Who are the Muslims in your neighborhood?

muslim_celebsA while back I wrote a post about what seems to be a growing global epidemic of anti-Muslim prejudice, in the context of how Baha’is view Islam. But a recent experience got me thinking about this issue in a new light.

My wife and I recently visited Boston on vacation, and stayed in a hotel in the area. The first morning we went to the hotel restaurant for breakfast, and were waited on by a middle-aged blonde lady with an Eastern European-sounding accent. She had pale blue eyes and fair skin, with a wide smile that revealed a mouth full of straight, slightly yellowed teeth. She gushed over our kids and told us about her own son, now a teenager, who’d come to the US with her as a toddler about a decade ago. As we chatted, my wife spotted the tag on her lapel, “Enisa”, which sounded curiously close to the Arabic name of my wife’s late grandmother, who was from Iraq. It turned out the two names were, in fact, the same. Our blonde, blue-eyed waitress, as it turned out, was a Muslim woman who’d escaped Bosnia during the war in that country in the 1990s.

This encounter got me thinking about how many Muslim people we interact with in our everyday lives without so much as a thought about their religious background and upbringing. I wonder how many people who harbor ill-will and suspicion towards Muslims truly understand that, in all likelihood, they’re probably already friends with some Muslim person they regularly encounter at their office, their neighborhood cafe, their dry cleaner’s, or wherever.

The ultimate, slap-you-in-the-face example of this here in America is the popular medical advice guru and daytime TV heartthrob, Dr. Oz. I have no idea whatsoever as to Dr. Oz’s personal life or religious beliefs. But how many middle-aged soccer moms watching TV at home know that Dr. Oz’s first name, Mehmet, is the Turkish form of “Muhammad”? And if they did know, what exactly would it change?

Prejudice is easy when we assume the people we dislike are somewhere else. But more often than not, they live, work, and play right next to us. In fact, they may already be our friends.

America has a race problem. What am I going to do about it?

A couple Saturdays ago, my wife and I hosted a prayer gathering and discussion in our home on the subject of “race, society, and spirituality”. We read some sacred writings together and prayed, watched a short video, and had a discussion over some good food. People shared their personal anecdotes and experiences along with their heartache, their joy, and their concern about where we are going as a nation and as a human race. A friend whose dad is Kenyan, mom is white, and step dad is Persian told of a childhood of conflicted identity growing up in Upstate New York. A Polish immigrant shared her experiences of living in America for the past decade. A black neighbor told us about raising a daughter in an overwhelmingly white neighborhood in Greenwich, CT after growing up in Harlem. A Jew from Brooklyn shared his sadness over the needless suffering currently being felt in Israel and Palestine.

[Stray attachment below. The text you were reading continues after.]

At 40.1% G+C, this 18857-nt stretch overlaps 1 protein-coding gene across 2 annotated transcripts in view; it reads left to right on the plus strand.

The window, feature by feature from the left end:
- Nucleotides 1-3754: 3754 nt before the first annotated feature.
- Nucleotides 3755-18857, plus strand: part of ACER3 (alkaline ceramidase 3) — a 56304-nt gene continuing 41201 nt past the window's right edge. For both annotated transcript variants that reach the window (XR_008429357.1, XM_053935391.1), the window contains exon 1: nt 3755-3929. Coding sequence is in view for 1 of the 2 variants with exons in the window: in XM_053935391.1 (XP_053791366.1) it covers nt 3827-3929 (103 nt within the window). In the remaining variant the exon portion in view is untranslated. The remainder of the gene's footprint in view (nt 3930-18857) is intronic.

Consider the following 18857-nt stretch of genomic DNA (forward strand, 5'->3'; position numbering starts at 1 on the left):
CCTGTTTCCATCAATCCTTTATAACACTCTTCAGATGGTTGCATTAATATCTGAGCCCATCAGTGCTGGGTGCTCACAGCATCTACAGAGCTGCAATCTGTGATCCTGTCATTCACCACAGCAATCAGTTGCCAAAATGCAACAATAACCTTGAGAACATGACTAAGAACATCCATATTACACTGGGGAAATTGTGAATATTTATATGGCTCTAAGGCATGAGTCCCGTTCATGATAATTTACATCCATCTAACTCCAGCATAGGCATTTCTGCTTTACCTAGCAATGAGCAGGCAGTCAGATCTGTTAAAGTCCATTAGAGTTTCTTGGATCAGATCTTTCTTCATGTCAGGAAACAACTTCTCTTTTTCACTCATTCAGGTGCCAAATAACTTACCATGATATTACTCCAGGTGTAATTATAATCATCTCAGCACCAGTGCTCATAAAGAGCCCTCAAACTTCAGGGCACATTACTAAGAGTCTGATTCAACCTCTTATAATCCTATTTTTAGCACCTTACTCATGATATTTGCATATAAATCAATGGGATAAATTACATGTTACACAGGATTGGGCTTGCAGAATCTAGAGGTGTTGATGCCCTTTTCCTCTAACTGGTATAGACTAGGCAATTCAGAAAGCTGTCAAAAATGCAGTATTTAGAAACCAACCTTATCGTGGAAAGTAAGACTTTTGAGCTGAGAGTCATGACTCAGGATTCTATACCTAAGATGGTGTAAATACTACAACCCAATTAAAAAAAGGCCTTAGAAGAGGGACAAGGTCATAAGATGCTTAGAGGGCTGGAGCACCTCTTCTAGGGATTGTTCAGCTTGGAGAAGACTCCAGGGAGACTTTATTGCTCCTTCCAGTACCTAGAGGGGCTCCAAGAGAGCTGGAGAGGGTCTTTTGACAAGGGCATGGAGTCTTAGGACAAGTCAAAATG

The two of us have hosted these prayer gatherings/discussions sporadically in our home for the past few years, but more recently we’d been contemplating dedicating an evening to the topic of race in particular. One reason is that unity is perhaps the single most important theme in the Baha’i Faith — Baha’u’llah once declared that “So powerful is the light of unity that it can illumine the whole earth” — and thus opposing racism and prejudice naturally becomes an important component of being Baha’is in America. But this wasn’t the only reason. The other was that the two of us have become tired of listening to friends and colleagues decry racism without an eye towards an actual solution, and in tones that seemed to accomplish nothing more than to fan the flames of suspicion and distrust.

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The investment world’s obsession with “power” says a lot about our lameness as a society

S&P Capital IQ ad

When I first started working in New York, I would often walk by the NewsCorp headquarters on 6th Avenue on the way to my office and see a huge banner outside for the Fox Business channel. “The Power to Prosper”, the channel’s slogan, was emblazoned in huge letters on the ad along with the serious, stoic faces of the channel’s flagship personalities.

As time went on I noticed that this “power” theme is pretty ubiquitous in the investment world. Not coincidentally, CNBC, Fox Business’s chief rival, has a show called “Power Lunch” that also features recurring segments called “Power Pitch”, “Power Summit”, and “Power Summit”. For about a month my train was covered in ads for something called S&P Capital IQ, a research and analytics product for investors whose marketing tag lines were similarly power-centric. “The power to globalize your capital”, along with the image of an expressionless woman’s face, hovered over me one afternoon as I sleepily rumbled home from work. Never before has diversifying one’s investment portfolio felt so much like Game of Thrones.